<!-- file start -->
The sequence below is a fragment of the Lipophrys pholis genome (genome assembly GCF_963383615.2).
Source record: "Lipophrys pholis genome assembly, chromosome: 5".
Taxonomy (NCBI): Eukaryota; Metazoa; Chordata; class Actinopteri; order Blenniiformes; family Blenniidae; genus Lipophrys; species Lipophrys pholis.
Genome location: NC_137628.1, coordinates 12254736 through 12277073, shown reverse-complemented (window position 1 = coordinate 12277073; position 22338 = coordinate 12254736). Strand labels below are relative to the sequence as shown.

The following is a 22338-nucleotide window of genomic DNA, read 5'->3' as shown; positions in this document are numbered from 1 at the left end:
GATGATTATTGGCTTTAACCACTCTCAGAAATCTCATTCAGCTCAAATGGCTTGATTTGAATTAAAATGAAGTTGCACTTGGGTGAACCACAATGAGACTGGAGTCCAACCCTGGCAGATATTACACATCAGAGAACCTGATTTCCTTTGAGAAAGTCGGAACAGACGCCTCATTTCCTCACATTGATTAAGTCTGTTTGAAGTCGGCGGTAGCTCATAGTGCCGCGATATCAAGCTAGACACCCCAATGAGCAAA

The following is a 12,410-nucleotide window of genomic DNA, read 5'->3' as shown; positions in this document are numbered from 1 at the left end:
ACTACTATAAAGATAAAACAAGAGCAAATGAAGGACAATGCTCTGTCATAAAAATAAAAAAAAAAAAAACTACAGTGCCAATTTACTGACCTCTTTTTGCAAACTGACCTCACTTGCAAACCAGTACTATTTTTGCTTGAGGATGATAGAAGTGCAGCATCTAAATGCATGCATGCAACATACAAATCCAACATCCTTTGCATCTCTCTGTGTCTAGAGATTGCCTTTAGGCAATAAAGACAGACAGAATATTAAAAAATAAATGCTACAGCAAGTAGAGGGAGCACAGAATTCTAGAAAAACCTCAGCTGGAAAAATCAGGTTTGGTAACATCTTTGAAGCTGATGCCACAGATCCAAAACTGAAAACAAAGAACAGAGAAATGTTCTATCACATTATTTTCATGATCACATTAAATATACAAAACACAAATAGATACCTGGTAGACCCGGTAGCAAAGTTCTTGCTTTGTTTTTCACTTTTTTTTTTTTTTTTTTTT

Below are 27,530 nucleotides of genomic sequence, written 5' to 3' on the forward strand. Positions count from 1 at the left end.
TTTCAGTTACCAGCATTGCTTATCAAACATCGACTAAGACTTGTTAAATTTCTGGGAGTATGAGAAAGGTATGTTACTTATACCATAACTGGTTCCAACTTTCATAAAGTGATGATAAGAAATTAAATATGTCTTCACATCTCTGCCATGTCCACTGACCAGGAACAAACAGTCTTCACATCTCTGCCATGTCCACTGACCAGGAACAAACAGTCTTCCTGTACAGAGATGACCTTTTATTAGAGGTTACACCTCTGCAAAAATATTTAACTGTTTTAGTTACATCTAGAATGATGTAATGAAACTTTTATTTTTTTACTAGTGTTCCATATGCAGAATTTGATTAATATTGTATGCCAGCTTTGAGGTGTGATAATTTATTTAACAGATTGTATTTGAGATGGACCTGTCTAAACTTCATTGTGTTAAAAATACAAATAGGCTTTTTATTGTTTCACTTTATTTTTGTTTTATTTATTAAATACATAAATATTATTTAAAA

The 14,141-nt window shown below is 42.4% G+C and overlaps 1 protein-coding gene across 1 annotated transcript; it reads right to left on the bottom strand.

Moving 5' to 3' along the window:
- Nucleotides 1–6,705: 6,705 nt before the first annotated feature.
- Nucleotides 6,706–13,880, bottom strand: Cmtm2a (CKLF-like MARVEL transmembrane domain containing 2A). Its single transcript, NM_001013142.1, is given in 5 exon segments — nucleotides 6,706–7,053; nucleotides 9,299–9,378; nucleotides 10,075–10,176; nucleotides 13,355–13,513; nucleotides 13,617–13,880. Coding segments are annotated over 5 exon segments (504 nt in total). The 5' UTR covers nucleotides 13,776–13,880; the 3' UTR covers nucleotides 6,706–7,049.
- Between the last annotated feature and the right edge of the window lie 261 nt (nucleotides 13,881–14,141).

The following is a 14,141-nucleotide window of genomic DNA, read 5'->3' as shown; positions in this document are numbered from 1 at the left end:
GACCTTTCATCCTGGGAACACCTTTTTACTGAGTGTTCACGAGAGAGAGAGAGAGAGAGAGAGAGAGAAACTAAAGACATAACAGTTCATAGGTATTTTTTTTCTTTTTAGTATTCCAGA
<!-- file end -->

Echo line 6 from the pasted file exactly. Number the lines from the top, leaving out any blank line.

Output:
GATGATTATTGGCTTTAACCACTCTCAGAAATCTCATTCAGCTCAAATGGCTTGATTTGAATTAAAATGAAGTTGCACTTGGGTGAACCACAATGAGACTGGAGTCCAACCCTGGCAGATATTACACATCAGAGAACCTGATTTCCTTTGAGAAAGTCGGAACAGACGCCTCATTTCCTCACATTGATTAAGTCTGTTTGAAGTCGGCGGTAGCTCATAGTGCCGCGATATCAAGCTAGACACCCCAATGAGCAAA